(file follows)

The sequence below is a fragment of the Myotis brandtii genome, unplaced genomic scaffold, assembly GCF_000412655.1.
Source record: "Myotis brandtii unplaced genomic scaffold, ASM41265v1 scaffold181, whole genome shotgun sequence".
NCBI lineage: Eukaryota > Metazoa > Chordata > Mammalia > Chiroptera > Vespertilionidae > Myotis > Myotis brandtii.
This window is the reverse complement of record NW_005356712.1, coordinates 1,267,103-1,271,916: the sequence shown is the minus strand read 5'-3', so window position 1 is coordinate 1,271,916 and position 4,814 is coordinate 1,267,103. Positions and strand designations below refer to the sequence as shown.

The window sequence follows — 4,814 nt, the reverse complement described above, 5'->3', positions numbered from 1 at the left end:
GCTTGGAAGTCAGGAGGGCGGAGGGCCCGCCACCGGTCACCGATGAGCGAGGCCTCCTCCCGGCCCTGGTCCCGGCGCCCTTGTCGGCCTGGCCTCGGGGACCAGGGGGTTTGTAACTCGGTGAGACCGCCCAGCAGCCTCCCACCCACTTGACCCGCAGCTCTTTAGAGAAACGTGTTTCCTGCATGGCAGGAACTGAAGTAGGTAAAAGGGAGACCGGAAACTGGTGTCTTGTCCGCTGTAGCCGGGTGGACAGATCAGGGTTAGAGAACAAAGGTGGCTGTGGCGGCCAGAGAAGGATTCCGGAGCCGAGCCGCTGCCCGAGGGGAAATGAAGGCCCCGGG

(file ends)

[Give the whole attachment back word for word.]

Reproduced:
The sequence below is a fragment of the Myotis brandtii genome, unplaced genomic scaffold, assembly GCF_000412655.1.
Source record: "Myotis brandtii unplaced genomic scaffold, ASM41265v1 scaffold181, whole genome shotgun sequence".
NCBI lineage: Eukaryota > Metazoa > Chordata > Mammalia > Chiroptera > Vespertilionidae > Myotis > Myotis brandtii.
This window is the reverse complement of record NW_005356712.1, coordinates 1,267,103-1,271,916: the sequence shown is the minus strand read 5'-3', so window position 1 is coordinate 1,271,916 and position 4,814 is coordinate 1,267,103. Positions and strand designations below refer to the sequence as shown.

The window sequence follows — 4,814 nt, the reverse complement described above, 5'->3', positions numbered from 1 at the left end:
GCTTGGAAGTCAGGAGGGCGGAGGGCCCGCCACCGGTCACCGATGAGCGAGGCCTCCTCCCGGCCCTGGTCCCGGCGCCCTTGTCGGCCTGGCCTCGGGGACCAGGGGGTTTGTAACTCGGTGAGACCGCCCAGCAGCCTCCCACCCACTTGACCCGCAGCTCTTTAGAGAAACGTGTTTCCTGCATGGCAGGAACTGAAGTAGGTAAAAGGGAGACCGGAAACTGGTGTCTTGTCCGCTGTAGCCGGGTGGACAGATCAGGGTTAGAGAACAAAGGTGGCTGTGGCGGCCAGAGAAGGATTCCGGAGCCGAGCCGCTGCCCGAGGGGAAATGAAGGCCCCGGG